Norway's Valdresflye is one of the country's top driving experiences. If you're planning a road trip through central Norway, here's everything you need to know.
Few Norwegian experiences are more enjoyable than a mountain road trip. If you enjoy driving, than a car-based vacation is hard to beat. Many of Norway's roads have received substantial investment in recent years, improving the driving experience.
Yet traffic remains light on many of the routes. This means you can focus on taking your time and enjoying the scenery, rather than rushing to your next destination.
In the latest in a series of articles looking at some of Norway's best road trips, we turn to the heart of the country. Enjoy!
As with many of Norway's mountain roads, Valdresflye (also spelled Valdresflya) has its roots in a critical transport link. It allowed people to run summer farms on the mountain pastures and more easily move the goods down to the fjords.
But what was once a critical north-south link over the Norwegian mountains is today the gateway to some of Norway’s best outdoor experiences.
At one end, the mountain ski resort of Beitostølen. At the other, Norway’s tallest mountains in Jotunheimen National Park. But soaring to 1,389 metres above sea level, the 49km-long Valdresflye road is also a tourist attraction in itself.
Valdresflye is one of the 18 designated Norwegian Scenic Routes. The long-term programme of investment by the Norwegian Public Roads Administration (NPRA) is designed to manage and improve the driving experience in scenic areas, helping to develop sustainable tourism.
A memorable Norwegian road trip
But aside from a couple rest stops, not much else was needed here. The scenery is outstanding, yet lacks one specific highlight. The composite experience is what matters here.
A Valdresflye road trip be combined with some of the other 18 roads, including Sognefjellet for those skirting Jotunheimen National Park. The Rondane and Aurlandsfjellet roads are also within a few hours’ drive.
As with many of the national scenic routes, Valdresflye is closed for the worst of the winter weather. Its opening date is weather dependent, but snow clearance normally takes place by early April.
However, the road stays open longer than many of the others, often as late as Christmas. This means you can time your trip for the height of summer for the clearest views or take your chances in the moody lighting conditions of late autumn.
There’s plenty of snow on the ground for the first few weeks after its April opening, a popular time to visit for the most unique driving experience.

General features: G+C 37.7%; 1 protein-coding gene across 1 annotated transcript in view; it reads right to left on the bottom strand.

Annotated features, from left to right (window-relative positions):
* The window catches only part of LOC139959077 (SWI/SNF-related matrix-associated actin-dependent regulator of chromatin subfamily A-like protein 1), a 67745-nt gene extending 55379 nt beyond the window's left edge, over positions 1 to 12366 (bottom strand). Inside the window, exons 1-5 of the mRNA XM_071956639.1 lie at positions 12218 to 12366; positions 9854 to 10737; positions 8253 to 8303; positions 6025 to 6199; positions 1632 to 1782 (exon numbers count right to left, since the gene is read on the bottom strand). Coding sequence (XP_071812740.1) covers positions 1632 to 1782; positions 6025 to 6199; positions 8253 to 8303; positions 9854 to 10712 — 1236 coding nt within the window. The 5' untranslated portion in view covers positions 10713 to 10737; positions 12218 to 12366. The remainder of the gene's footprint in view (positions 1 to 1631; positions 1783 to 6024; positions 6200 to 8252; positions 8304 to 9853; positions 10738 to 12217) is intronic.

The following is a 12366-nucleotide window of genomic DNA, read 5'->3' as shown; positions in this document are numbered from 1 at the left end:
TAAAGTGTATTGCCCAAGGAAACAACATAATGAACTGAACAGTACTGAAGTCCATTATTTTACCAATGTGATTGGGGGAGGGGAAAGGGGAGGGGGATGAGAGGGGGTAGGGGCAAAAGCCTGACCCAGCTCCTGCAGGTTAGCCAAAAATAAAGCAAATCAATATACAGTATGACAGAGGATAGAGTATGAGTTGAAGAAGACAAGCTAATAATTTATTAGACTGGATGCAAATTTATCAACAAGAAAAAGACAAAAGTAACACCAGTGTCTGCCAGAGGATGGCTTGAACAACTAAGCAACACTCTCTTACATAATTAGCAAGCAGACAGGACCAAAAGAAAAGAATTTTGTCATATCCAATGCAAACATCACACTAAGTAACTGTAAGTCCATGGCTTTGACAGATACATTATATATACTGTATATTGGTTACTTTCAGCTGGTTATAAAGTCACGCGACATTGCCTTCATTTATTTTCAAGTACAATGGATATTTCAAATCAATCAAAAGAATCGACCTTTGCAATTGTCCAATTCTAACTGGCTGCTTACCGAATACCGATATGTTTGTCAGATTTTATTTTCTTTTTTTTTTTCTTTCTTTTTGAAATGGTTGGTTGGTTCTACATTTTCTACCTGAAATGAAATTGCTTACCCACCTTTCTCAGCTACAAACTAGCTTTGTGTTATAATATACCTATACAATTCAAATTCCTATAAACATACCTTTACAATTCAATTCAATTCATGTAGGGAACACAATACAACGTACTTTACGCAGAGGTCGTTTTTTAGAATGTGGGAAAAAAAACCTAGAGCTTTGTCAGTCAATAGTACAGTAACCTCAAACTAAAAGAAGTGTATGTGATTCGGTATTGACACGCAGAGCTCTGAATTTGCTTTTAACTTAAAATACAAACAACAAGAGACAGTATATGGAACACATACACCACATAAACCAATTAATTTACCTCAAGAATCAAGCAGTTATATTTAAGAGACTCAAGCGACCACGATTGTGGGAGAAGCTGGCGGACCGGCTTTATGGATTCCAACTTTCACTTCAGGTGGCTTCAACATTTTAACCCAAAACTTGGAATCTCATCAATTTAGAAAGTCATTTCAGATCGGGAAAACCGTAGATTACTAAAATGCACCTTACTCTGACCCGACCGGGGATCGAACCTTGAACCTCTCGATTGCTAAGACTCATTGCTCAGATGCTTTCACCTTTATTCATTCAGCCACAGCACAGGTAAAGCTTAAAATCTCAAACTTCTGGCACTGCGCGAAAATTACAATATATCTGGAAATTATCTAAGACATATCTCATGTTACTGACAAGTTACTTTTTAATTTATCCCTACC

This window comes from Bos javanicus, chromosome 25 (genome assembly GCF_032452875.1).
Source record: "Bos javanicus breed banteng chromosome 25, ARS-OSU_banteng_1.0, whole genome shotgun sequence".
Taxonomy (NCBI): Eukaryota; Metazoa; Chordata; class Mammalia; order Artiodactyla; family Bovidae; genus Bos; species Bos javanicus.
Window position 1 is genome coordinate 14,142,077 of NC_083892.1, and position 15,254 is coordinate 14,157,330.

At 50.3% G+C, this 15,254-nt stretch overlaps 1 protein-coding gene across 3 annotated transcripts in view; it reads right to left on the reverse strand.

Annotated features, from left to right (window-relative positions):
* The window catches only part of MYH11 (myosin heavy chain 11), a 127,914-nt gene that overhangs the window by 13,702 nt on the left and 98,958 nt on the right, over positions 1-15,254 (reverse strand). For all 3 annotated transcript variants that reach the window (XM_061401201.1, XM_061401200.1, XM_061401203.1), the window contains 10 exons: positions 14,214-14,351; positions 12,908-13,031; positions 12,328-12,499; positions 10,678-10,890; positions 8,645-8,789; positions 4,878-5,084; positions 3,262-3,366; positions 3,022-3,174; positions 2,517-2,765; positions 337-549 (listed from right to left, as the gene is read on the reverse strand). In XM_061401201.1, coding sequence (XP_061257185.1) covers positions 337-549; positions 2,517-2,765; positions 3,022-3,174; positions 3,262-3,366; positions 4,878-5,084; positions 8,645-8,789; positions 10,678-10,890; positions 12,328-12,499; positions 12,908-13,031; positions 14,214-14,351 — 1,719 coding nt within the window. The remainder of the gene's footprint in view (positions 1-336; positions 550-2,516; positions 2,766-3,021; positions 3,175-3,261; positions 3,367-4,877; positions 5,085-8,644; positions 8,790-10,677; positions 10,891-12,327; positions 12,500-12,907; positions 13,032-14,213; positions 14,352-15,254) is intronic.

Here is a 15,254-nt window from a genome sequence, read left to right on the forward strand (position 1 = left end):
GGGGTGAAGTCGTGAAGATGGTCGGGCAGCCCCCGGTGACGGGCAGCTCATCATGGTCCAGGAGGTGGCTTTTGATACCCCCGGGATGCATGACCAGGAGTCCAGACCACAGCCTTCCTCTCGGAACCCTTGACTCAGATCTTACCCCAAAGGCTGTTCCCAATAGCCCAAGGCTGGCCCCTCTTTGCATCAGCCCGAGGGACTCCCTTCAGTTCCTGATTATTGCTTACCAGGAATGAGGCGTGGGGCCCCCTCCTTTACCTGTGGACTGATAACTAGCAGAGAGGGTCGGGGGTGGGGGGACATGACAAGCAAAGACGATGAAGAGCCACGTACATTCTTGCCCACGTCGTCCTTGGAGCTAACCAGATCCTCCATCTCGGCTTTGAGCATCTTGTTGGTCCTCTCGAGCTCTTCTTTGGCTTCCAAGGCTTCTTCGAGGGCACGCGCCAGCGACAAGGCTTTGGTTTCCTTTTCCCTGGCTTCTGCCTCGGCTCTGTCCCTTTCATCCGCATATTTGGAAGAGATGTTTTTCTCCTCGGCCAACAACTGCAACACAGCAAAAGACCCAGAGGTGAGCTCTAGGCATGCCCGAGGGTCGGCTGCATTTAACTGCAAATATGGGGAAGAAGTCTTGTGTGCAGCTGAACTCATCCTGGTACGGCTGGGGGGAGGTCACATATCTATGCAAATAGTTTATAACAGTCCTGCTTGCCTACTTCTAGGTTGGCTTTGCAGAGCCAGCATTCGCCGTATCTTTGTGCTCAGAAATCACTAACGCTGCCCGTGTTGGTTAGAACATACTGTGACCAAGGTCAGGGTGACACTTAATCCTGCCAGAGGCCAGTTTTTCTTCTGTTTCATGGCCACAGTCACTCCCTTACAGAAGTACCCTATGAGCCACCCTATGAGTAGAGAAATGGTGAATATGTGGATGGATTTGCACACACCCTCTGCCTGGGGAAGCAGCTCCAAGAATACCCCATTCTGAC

A mountain cafe
As part of the NPRA investment, a new cafe has just been opened at the highest point on the route to complement the existing rest stop and architectural points of interest. Named Flye 1389, the cafe is sure to be a popular tourist spot.
The curved, sloping light wooden exterior has been designed to blend in with the scenery as much as possible, with glass windows allowing guests to appreciate the view in all directions.
Although owned by the NPRA, the cafe will be run by the Norwegian Trekking Association (DNT). This unusual arrangement means the food on offer should certainly be geared to hungry hikers!
The simple menu will feature local food from the Valdres and Gudbrandsdalen valleys. Of course, this being Norway, there’s an electric car charging station too.
Through July and August this year, the cafe will be open daily 10am-6pm. Given the travel and business restrictions through the year so far, opening hours in the 2021 season and beyond are likely to be different.
Scenic stops along Valdresflye
A short detour from Valdresflye brings you to the parking lot for the scenic Gjende lake at the eastern edge of Jotunheimen National Park.
Keen hikers can attempt the famous Besseggen ridge for a spectacular view of the green Lake Gjende and the blue Lake Bessvatnet, but it’s well worth a stop just for those wanting to stretch their legs too.
There’s no need to rush along Valdresflye. Several more rest stops actively encourage drivers to slow down and complement the scenery. If you're not a hiker, then stop at one of the summer mountain farms. Here you can sample local butter, sour cream and cheese, all traditionally produced.
Steinplassen is home to the rather matter-of-fact named artwork “Rock on Top of Another Rock,” mimicking the tradition of building rock cairns in the mountains.
The parking lots at Vargebakkane and Rjupa both provide the opportunity to take in the natural panoramas. Both are wheelchair accessible. Rjupa is also the starting point for several hikes into Jotunheimen.
Birdwatching along Valdresflye
Keen birdwatchers can potentially spot every single one of the Norwegian mountain species on a Valdresflye trip. Most can even be seen from the road. The moorlands and small waters around Fisketjerni are home to ducks and waders.
From the summit of Fisketjernnuten, not only is the view spectacular but you'll be sharing it with plenty of bird species too. The list includes Long-tailed Jaeger, Rock Ptarmigan, Eurasian Dotterel, Horned Lark, Lapland Longspur, and Snow Bunting. For more information, see Birdingbed.
Dangers on the road
Those not used to driving in Norway should take care along Valdresflye. At such altitude the weather and visibility can change quickly. High winds can start suddenly at any time of year. If there’s snow in the surrounding landscape, this can quickly cause difficult winter driving conditions.
But there’s dangers at the height of summer too. Local reindeer tend not to distinguish between the rocks and the road, so keep your speed low and your eyes peeled.
Before you set off, make sure to familiarise yourself with driving rules in Norway. They may well be different to what you're used to!
Have you driven the Valdresflye mountain road? How was your experience?
This article is adapted and expanded from the original published on Forbes.com.